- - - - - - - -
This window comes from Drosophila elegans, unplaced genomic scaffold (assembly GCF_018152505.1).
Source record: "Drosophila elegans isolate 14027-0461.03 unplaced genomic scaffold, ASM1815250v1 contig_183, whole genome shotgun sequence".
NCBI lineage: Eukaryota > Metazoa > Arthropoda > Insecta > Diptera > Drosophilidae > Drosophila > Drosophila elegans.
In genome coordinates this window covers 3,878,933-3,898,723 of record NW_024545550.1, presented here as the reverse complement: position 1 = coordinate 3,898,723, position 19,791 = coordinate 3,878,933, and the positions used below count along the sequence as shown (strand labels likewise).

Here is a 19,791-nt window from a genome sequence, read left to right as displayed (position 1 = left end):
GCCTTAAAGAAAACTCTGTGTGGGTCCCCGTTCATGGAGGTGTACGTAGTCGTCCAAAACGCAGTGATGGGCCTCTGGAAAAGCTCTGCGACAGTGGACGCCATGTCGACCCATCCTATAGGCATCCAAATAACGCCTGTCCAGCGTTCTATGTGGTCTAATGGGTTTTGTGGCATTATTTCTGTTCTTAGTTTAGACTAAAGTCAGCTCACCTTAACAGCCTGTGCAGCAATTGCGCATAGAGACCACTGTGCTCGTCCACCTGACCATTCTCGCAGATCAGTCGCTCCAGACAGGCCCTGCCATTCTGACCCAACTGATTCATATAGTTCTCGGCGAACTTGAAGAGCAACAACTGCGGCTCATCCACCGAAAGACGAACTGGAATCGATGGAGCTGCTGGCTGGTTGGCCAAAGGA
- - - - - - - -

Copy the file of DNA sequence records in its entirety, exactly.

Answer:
This window comes from Drosophila elegans, unplaced genomic scaffold (assembly GCF_018152505.1).
Source record: "Drosophila elegans isolate 14027-0461.03 unplaced genomic scaffold, ASM1815250v1 contig_183, whole genome shotgun sequence".
NCBI lineage: Eukaryota > Metazoa > Arthropoda > Insecta > Diptera > Drosophilidae > Drosophila > Drosophila elegans.
In genome coordinates this window covers 3,878,933-3,898,723 of record NW_024545550.1, presented here as the reverse complement: position 1 = coordinate 3,898,723, position 19,791 = coordinate 3,878,933, and the positions used below count along the sequence as shown (strand labels likewise).

Here is a 19,791-nt window from a genome sequence, read left to right as displayed (position 1 = left end):
GCCTTAAAGAAAACTCTGTGTGGGTCCCCGTTCATGGAGGTGTACGTAGTCGTCCAAAACGCAGTGATGGGCCTCTGGAAAAGCTCTGCGACAGTGGACGCCATGTCGACCCATCCTATAGGCATCCAAATAACGCCTGTCCAGCGTTCTATGTGGTCTAATGGGTTTTGTGGCATTATTTCTGTTCTTAGTTTAGACTAAAGTCAGCTCACCTTAACAGCCTGTGCAGCAATTGCGCATAGAGACCACTGTGCTCGTCCACCTGACCATTCTCGCAGATCAGTCGCTCCAGACAGGCCCTGCCATTCTGACCCAACTGATTCATATAGTTCTCGGCGAACTTGAAGAGCAACAACTGCGGCTCATCCACCGAAAGACGAACTGGAATCGATGGAGCTGCTGGCTGGTTGGCCAAAGGA